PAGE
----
Awareness and prevention
Do Harm-Minimisation Tools for electronic gambling work? And for who?
This open source article critically examines the role that features such as pop-ups, limit setting and breaks in play might have in reducing harm from gambling.
This open source article critically examines the role that features such as pop-ups, limit setting and breaks in play might have in reducing harm from gambling. Electronic delivery of gambling is now widespread, meaning these features are now more easily delivered than in the past.
Whether they are useful in reducing consumption (amount) of gambling by players is a key question. The evolving theory of total consumption suggests it is the case that increasing frequency/intensity of gambling shifts gamblers towards higher scores of risk. The authors look at whether these tools can make time spent gambling safer, without reducing the number of gamblers.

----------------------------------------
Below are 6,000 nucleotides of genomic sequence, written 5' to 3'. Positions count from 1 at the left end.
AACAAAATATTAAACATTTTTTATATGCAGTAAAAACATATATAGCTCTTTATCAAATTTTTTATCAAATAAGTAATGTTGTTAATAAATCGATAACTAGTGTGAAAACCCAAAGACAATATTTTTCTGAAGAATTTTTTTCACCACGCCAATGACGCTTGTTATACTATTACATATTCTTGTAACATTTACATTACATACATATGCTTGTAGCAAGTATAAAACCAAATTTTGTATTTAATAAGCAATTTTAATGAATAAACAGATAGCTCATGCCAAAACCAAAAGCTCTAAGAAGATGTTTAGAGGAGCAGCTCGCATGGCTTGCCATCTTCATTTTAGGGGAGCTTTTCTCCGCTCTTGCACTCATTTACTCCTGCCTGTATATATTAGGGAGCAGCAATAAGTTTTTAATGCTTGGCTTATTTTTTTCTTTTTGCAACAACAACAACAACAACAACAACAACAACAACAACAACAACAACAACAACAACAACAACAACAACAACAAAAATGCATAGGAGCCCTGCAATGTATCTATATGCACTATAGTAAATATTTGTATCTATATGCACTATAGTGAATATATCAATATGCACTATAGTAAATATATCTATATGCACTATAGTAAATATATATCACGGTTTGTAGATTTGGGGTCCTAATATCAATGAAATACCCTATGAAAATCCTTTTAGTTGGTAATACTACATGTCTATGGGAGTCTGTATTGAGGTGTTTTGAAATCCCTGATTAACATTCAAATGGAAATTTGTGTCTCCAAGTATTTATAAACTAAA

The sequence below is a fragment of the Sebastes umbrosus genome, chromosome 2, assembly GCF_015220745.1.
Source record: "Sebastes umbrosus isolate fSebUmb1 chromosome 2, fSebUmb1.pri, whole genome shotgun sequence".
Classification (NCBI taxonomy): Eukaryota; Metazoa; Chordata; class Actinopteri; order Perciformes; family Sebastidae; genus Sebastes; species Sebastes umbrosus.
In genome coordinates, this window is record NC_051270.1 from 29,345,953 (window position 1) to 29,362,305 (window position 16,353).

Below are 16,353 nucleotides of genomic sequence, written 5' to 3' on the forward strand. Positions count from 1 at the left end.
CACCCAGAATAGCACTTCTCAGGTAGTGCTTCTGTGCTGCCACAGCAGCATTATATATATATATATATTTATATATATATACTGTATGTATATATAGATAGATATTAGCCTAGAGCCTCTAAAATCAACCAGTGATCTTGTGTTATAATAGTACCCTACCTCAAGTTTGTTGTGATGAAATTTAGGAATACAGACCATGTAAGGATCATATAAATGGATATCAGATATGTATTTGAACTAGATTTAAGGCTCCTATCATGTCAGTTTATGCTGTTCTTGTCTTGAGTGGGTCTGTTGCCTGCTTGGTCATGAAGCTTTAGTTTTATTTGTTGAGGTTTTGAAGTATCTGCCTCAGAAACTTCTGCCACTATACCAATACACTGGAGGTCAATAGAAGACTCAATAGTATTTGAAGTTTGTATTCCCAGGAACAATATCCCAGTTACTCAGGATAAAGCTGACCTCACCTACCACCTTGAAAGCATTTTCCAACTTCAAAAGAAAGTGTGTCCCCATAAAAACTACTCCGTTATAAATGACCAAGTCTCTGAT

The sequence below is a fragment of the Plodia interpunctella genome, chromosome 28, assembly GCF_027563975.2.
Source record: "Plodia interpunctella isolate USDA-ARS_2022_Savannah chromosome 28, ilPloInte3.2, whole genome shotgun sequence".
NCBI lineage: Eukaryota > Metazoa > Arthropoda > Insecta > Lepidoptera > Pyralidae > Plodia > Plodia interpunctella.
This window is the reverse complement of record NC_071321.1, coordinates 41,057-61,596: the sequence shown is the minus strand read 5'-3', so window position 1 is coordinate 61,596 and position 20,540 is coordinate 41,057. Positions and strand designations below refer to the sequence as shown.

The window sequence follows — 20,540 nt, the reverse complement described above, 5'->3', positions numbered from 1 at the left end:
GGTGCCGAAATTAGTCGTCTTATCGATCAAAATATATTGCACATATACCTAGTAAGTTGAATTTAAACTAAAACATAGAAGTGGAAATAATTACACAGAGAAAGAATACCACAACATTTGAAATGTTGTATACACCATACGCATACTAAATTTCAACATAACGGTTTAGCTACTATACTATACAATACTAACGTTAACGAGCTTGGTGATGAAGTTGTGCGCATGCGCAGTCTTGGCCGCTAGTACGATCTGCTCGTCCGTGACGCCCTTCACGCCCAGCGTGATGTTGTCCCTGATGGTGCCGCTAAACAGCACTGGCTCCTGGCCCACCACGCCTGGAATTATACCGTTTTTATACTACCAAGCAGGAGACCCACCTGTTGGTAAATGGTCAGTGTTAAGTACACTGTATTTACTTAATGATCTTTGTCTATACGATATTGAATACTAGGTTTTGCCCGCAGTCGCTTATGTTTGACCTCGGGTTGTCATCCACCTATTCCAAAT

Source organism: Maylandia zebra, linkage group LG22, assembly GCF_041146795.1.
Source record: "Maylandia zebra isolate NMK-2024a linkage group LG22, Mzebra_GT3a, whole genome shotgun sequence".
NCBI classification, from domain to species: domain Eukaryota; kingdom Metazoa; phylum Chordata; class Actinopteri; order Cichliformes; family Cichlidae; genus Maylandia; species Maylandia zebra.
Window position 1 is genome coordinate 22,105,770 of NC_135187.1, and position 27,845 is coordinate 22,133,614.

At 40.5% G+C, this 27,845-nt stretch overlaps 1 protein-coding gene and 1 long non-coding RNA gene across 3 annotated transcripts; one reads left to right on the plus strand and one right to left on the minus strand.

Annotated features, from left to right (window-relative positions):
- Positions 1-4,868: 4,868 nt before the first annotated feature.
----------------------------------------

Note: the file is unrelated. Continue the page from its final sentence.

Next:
The authors’ assessments include:
Overall the authors conclude that these types of tools are of most assistance to those gambling with least risk. For these groups they can be an effective prevention tool against the development of riskier behaviour, that is more intense gambling. However for those in the risk, especially higher risk, categories the evidence that they have much to offer in terms of harm reduction is poor.
Download the article
How to cite this article
Andrew Harris & Mark D. Griffiths, 2017, A Critical Review of the Harm-Minimisation Tools Available for Electronic Gambling, Journal of Gambling Studies, March Vol.33 Issue 1 pp.187-221